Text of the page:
I would suggest that psychiatrists read this excellent article on how to conduct modern research on relatively small groups of first episode unmedicated bipolar patients who are in the stage of serious depression.
Introduction to clinical research based on modern epidemiology
- Junichi Hoshino This article will be of immense help to the serious clinical researchers.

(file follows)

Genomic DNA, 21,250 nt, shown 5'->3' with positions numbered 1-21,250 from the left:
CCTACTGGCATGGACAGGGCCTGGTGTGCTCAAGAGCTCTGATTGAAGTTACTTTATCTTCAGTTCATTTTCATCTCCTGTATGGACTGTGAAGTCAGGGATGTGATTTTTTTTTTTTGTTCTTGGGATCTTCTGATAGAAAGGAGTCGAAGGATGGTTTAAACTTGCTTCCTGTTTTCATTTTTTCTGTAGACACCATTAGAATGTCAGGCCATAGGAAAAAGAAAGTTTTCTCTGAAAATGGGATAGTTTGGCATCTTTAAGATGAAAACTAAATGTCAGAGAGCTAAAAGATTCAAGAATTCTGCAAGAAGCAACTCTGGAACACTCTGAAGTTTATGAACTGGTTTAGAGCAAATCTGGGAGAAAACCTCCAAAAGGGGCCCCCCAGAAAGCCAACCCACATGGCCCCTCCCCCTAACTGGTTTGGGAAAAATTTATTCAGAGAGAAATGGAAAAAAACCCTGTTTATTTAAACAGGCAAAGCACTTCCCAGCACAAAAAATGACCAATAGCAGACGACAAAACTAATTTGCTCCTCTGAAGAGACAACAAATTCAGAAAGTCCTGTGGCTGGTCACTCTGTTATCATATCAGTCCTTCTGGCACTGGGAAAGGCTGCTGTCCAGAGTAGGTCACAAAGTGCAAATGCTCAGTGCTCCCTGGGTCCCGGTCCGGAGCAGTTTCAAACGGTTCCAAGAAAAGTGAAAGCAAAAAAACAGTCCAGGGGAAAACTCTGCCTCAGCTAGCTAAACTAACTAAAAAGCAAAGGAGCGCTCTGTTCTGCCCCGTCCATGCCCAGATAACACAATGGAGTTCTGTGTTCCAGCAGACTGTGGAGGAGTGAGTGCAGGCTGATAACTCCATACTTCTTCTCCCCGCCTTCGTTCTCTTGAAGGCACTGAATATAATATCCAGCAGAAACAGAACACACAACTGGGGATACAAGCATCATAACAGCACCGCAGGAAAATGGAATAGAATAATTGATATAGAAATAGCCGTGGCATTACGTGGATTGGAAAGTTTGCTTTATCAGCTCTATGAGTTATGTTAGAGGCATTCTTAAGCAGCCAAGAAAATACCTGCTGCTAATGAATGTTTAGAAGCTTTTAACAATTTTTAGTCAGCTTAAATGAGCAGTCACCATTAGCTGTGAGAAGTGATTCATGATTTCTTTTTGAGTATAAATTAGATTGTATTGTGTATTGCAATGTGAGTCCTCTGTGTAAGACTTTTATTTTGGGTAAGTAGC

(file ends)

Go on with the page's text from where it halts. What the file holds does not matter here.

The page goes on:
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Over the past 20 years, recent advances in science technologies have dramatically changed the styles of clinical research. Currently, it has become more popular to use recent modern epidemiological techniques, such as propensity score, instrumental variable, competing risks, marginal structural modeling, mixed effects modeling, bootstrapping, and missing data analyses, than before. These advanced techniques, also known as modern epidemiology, may be strong tools for performing good clinical research, especially in large-scale observational studies, along with relevant research questions, good databases, and the passion of researchers. However, to use these methods effectively, we need to understand the basic assumptions behind them. Here, I will briefly introduce the concepts of these techniques and their implementation. In addition, I would like to emphasize that various types of clinical studies, not only large database studies but also small studies on rare and intractable diseases, are equally important because clinicians always do their best to take care of many kinds of patients who suffer from various kidney diseases and this is our most important mission.